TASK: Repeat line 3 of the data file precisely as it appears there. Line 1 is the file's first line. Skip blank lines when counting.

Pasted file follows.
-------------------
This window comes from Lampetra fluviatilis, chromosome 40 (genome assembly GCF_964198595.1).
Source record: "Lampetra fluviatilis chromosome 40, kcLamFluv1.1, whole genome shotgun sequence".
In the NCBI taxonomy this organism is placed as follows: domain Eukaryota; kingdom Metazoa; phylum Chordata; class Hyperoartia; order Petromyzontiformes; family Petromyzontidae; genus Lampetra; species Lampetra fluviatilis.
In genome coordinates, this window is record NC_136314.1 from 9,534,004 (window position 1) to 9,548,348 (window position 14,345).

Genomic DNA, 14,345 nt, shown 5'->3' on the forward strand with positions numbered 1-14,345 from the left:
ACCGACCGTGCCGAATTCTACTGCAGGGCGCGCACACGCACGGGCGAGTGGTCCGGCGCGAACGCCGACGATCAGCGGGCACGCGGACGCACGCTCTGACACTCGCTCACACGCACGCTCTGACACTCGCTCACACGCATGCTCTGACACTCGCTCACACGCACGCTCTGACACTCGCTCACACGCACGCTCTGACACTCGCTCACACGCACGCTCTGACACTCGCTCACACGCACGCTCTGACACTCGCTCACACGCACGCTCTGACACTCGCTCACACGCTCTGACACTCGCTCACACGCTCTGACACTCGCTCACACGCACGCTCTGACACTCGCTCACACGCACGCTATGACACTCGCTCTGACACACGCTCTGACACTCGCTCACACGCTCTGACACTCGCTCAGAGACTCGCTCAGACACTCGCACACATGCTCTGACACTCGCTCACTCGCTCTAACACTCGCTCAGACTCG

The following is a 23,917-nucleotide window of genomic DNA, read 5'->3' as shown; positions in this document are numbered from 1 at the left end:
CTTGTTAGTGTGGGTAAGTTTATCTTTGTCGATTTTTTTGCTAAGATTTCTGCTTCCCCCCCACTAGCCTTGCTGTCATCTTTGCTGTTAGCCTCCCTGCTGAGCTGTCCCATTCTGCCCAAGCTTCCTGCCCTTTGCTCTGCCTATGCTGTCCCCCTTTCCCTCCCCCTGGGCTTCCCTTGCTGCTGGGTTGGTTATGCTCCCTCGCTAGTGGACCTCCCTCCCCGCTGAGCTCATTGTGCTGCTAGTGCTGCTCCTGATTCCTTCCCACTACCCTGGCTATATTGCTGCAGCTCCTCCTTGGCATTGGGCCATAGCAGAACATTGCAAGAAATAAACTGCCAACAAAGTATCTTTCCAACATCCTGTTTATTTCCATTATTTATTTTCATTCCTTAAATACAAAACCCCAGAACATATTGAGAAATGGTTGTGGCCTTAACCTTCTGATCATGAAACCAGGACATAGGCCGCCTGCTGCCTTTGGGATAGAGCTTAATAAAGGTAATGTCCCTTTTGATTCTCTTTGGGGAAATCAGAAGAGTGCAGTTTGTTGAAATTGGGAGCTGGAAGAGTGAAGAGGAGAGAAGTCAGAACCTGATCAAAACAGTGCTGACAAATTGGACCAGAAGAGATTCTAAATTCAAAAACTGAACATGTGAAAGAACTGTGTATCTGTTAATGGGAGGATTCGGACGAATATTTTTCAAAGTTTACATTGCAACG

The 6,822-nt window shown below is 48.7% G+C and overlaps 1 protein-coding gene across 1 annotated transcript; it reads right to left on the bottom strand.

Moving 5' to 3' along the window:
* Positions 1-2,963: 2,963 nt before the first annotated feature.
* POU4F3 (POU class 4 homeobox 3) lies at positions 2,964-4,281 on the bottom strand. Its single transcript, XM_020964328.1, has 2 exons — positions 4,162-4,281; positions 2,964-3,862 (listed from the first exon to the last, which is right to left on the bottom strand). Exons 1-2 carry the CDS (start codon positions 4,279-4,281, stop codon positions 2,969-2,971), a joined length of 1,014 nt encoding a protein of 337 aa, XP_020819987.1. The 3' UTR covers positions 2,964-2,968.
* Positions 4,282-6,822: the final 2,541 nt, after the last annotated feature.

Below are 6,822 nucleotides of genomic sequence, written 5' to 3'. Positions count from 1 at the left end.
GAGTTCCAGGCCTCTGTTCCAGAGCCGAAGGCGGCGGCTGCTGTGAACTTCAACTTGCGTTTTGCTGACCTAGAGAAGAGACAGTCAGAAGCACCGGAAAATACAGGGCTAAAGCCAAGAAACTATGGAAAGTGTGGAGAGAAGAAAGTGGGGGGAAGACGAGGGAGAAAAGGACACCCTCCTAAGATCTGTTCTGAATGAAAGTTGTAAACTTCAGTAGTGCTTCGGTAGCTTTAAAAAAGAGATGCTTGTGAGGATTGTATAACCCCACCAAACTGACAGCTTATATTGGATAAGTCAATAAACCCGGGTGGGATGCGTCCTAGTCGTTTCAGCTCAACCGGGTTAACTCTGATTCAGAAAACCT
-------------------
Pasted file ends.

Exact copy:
In the NCBI taxonomy this organism is placed as follows: domain Eukaryota; kingdom Metazoa; phylum Chordata; class Hyperoartia; order Petromyzontiformes; family Petromyzontidae; genus Lampetra; species Lampetra fluviatilis.